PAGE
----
There is no doubt that New Zealand is facing an increasing problem with the
abuse of hard drugs, in particular crystal methamphetamine, commonly known
as P.

Last week's release of a United Nations study into Ecstasy and amphetamine
type substances (ATS) was a wake-up call for many.

The New Zealand media headlined it by saying that we have the highest
levels of methamphetamine abuse in the world.

We also saw a documentary about P aired on TV One last week that Herald
reviewer Louisa Cleave described as a wasted opportunity to inform and
advance the debate.

What New Zealanders are sadly lacking right now is proper analysis of the
problem. There is a real danger that the very serious problems of P
dependency and realistic solutions to those problems are being obscured by
a media-driven fear campaign.

The UN report states that Australia has the highest level of Ecstasy abuse
worldwide and ranks second only to Thailand in prevalence of
methamphetamine in 2001.

Later on it states that New Zealand has high and rising levels of ATS
abuse. So we are not the worst, although we do have good reason to be worried.

The report says that low costs, high profits and easily camouflaged labs
close to retail points make the ATS business extremely attractive to
organised crime.

What we know in New Zealand is that criminal organisations that became rich
off illegal cannabis have expanded their trade into P.

The network of tinny houses that sells cannabis to the more than 300,000
people who use it is now trying to flood the market with methamphetamines.

Of particular concern is the growing number of stories about people who go
to a tinny house to buy cannabis but are offered P in its place.

Most people who use cannabis never use hard drugs, nor do they want to.
Overseas experience shows, however, that cannabis prohibition creates a
gateway effect. Because cannabis is illegal, its users are more likely to
come into contact with - and therefore use - hard drugs such as P.

The parliamentary health select committee report into cannabis, released in
August, made the point that the Dutch policy of separating the cannabis
market from the market for hard drugs has led to Holland having one of the
lowest rates of hard drug addiction in the Western World.

The Green Party believes that New Zealand can tackle the P problem. But we
must base our actions on accurate information and evidence.

The first step must be supply reduction. We have to tackle the illegal market.

Cannabis law reform is an important part of that. It would separate the
market for cannabis from the market for hard drugs, and also reduce the
profitability of the tinny houses.

The money saved by police from not prosecuting adults for simple cannabis
use could be targeted at those who manufacture and supply methamphetamines.
Remember that over half of the money spent by police on drug investigation
is spent on cannabis, most of that on personal-use offences.

Secondly, as the UN report says, prevention and treatment programmes should
be considered key elements to any approach.

Credible drug education is crucial. When drug educator Trevor Grice said in
Next magazine (May 2000) that he would rather see his kids using heroin
than using cannabis, I believe he did irreparable harm to the credibility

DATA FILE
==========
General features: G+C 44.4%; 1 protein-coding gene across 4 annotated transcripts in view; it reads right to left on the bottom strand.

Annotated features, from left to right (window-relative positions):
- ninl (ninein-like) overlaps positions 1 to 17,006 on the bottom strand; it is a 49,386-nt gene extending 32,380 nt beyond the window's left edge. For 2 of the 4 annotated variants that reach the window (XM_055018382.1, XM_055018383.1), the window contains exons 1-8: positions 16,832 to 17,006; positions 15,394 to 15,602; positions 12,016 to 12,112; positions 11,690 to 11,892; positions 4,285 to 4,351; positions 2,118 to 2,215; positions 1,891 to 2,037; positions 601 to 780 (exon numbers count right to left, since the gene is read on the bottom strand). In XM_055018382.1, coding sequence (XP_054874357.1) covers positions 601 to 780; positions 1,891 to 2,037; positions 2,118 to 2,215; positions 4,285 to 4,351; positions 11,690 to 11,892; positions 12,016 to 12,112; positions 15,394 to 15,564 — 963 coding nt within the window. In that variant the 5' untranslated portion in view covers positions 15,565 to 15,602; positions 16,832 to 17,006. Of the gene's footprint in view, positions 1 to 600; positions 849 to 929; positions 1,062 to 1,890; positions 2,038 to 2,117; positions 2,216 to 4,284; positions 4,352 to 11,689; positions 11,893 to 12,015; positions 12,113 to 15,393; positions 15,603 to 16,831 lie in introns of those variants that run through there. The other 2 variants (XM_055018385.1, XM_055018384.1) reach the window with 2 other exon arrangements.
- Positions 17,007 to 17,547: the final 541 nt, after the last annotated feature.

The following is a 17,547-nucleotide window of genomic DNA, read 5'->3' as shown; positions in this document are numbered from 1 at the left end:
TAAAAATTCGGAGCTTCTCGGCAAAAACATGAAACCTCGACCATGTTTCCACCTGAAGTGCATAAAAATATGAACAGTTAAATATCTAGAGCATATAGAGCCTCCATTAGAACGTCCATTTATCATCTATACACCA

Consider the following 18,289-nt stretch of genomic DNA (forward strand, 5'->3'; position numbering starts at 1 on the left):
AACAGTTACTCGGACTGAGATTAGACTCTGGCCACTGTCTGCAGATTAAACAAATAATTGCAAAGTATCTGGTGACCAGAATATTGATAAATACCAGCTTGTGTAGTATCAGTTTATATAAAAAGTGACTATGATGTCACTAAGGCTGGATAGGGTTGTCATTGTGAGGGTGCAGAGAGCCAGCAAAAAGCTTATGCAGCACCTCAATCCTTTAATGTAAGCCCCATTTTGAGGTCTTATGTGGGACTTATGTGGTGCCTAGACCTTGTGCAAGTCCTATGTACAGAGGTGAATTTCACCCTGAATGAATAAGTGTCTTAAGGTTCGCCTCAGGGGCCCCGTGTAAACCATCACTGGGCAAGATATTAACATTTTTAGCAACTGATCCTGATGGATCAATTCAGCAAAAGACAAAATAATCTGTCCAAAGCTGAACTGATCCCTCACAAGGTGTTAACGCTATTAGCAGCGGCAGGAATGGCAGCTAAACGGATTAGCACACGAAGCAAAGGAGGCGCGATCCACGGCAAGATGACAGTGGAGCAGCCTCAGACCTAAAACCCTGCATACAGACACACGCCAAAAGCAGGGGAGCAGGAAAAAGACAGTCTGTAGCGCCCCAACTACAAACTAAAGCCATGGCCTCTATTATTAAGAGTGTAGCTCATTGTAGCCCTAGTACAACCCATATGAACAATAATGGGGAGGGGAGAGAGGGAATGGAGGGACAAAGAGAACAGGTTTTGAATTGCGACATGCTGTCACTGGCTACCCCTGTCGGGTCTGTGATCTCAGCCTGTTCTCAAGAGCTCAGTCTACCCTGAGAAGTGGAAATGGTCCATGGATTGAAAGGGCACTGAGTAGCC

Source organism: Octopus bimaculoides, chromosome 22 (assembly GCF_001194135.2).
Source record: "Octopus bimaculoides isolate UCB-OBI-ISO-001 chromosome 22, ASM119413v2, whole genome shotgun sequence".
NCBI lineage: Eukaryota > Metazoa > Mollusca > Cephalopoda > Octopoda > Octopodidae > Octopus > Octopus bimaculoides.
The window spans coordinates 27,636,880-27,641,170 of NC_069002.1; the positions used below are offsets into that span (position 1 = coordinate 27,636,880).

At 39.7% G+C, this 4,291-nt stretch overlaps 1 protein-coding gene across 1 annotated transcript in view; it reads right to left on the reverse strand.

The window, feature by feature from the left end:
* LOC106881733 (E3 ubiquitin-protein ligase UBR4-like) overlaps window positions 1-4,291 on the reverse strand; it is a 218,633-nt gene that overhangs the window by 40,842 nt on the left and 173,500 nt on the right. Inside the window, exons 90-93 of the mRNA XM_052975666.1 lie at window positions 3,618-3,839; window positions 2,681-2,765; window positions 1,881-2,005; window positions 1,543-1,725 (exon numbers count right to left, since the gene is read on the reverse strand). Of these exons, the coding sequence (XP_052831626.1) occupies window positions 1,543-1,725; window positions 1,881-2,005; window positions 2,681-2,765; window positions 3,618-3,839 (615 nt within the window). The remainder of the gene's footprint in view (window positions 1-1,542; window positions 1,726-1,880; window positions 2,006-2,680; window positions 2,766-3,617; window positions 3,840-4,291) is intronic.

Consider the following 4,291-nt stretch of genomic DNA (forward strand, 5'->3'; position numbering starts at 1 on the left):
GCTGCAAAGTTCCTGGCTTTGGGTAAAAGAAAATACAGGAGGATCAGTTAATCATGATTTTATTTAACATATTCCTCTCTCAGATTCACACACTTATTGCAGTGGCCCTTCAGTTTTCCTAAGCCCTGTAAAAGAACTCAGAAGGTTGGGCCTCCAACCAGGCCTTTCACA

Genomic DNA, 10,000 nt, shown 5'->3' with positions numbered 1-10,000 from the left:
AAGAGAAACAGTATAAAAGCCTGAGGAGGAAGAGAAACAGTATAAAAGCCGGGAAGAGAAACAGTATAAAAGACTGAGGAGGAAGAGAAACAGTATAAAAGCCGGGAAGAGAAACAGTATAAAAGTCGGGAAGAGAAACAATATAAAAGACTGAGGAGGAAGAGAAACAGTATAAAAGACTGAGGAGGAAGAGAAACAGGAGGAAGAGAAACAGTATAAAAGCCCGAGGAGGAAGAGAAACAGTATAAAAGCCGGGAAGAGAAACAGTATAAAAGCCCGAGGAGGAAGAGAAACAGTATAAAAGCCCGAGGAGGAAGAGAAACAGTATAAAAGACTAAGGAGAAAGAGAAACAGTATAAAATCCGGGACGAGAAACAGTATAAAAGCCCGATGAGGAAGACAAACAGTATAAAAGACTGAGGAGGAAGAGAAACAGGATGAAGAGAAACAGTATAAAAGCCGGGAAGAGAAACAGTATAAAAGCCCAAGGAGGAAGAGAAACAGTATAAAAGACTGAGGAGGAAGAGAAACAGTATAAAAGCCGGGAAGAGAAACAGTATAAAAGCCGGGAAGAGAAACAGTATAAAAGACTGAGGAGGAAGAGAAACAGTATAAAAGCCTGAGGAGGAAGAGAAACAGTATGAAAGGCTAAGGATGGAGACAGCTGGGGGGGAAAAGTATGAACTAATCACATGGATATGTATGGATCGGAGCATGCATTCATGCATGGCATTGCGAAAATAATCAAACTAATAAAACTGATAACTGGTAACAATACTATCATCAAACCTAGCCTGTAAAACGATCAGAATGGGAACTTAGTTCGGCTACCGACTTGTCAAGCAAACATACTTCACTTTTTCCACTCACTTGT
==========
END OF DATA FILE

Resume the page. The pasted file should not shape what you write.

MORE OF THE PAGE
of drug education programmes across the country.

Similarly, when public commentators say things like "one toke and you're
hooked" they undermine efforts to warn people about the very real danger of
dependency and abuse that P poses.

Many of the people who use P are intelligent and streetwise, and may be
well-educated. They are able to tell when information is exaggerated for
dramatic effect and are scathing of it.

Such well-meaning exaggeration is likely to be rejected and may lead to an
increased risk of just giving it a try. P is dangerous enough without
embellishment.

Community initiatives, such as those promoted by Dr Pita Sharples and Denis
O'Reilly, have to be part of any information campaign. The aim must be to
strengthen each community's ability to keep off the P by arming the
community as a whole with better information.

Also crucial to the campaign is better treatment services. One of the
greatest difficulties for families trying to deal with a member with a P
dependency is finding help.

Treatment services are few and stretched. Residential treatment is almost
absent in this country. If we want to address the problems of drug
dependency, we have to better fund the treatment services.

Lastly, we also have to keep things in context. Massey University
researcher Dr Chris Wilkins has pointed out that the use rates for P are
nowhere near those for alcohol and cannabis.

In fact, it is clear that the psychoactive drug most often associated with
violent crime, domestic violence, drug abuse and drug death is alcohol.

Of course it would be absurd to suggest that alcohol should be made
illegal, but we can stop its aggressive promotion on our television sets
and radios and replace alcohol ads with messages of moderation and
responsible use.

Strategies must be different for different drugs. Some, such as P, carry a
very high risk of dependency, while others carry less risk. What we cannot
continue to tolerate is a culture of drug abuse, whether it be
methamphetamine, cannabis, alcohol or ritalin.

Now, tackling that question would take political courage.

* Nandor Tanczos is a Green MP.

Herald Feature: The P epidemic
http://www.nzherald.co.nz/storyarchi...portID=1162612


Pubdate: Fri, 03 Oct 2003
Source: New Zealand Herald (New Zealand)
Copyright: 2003 New Zealand Herald
Contact: letters@herald.co.nz
Website: http://www.nzherald.co.nz/